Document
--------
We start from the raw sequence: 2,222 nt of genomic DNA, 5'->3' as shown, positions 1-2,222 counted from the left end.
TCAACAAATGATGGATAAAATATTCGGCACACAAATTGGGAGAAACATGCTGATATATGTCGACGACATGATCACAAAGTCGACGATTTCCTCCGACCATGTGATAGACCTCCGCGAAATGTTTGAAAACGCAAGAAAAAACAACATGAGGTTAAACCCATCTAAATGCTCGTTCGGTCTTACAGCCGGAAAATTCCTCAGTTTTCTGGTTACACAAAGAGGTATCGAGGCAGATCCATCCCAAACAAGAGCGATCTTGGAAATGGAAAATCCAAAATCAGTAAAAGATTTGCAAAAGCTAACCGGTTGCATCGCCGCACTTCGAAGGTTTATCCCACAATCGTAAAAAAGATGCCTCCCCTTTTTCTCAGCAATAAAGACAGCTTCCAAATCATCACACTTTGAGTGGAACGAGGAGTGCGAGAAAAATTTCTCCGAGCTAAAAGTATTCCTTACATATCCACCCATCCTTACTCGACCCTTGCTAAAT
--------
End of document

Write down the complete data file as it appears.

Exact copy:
We start from the raw sequence: 2,222 nt of genomic DNA, 5'->3' as shown, positions 1-2,222 counted from the left end.
TCAACAAATGATGGATAAAATATTCGGCACACAAATTGGGAGAAACATGCTGATATATGTCGACGACATGATCACAAAGTCGACGATTTCCTCCGACCATGTGATAGACCTCCGCGAAATGTTTGAAAACGCAAGAAAAAACAACATGAGGTTAAACCCATCTAAATGCTCGTTCGGTCTTACAGCCGGAAAATTCCTCAGTTTTCTGGTTACACAAAGAGGTATCGAGGCAGATCCATCCCAAACAAGAGCGATCTTGGAAATGGAAAATCCAAAATCAGTAAAAGATTTGCAAAAGCTAACCGGTTGCATCGCCGCACTTCGAAGGTTTATCCCACAATCGTAAAAAAGATGCCTCCCCTTTTTCTCAGCAATAAAGACAGCTTCCAAATCATCACACTTTGAGTGGAACGAGGAGTGCGAGAAAAATTTCTCCGAGCTAAAAGTATTCCTTACATATCCACCCATCCTTACTCGACCCTTGCTAAAT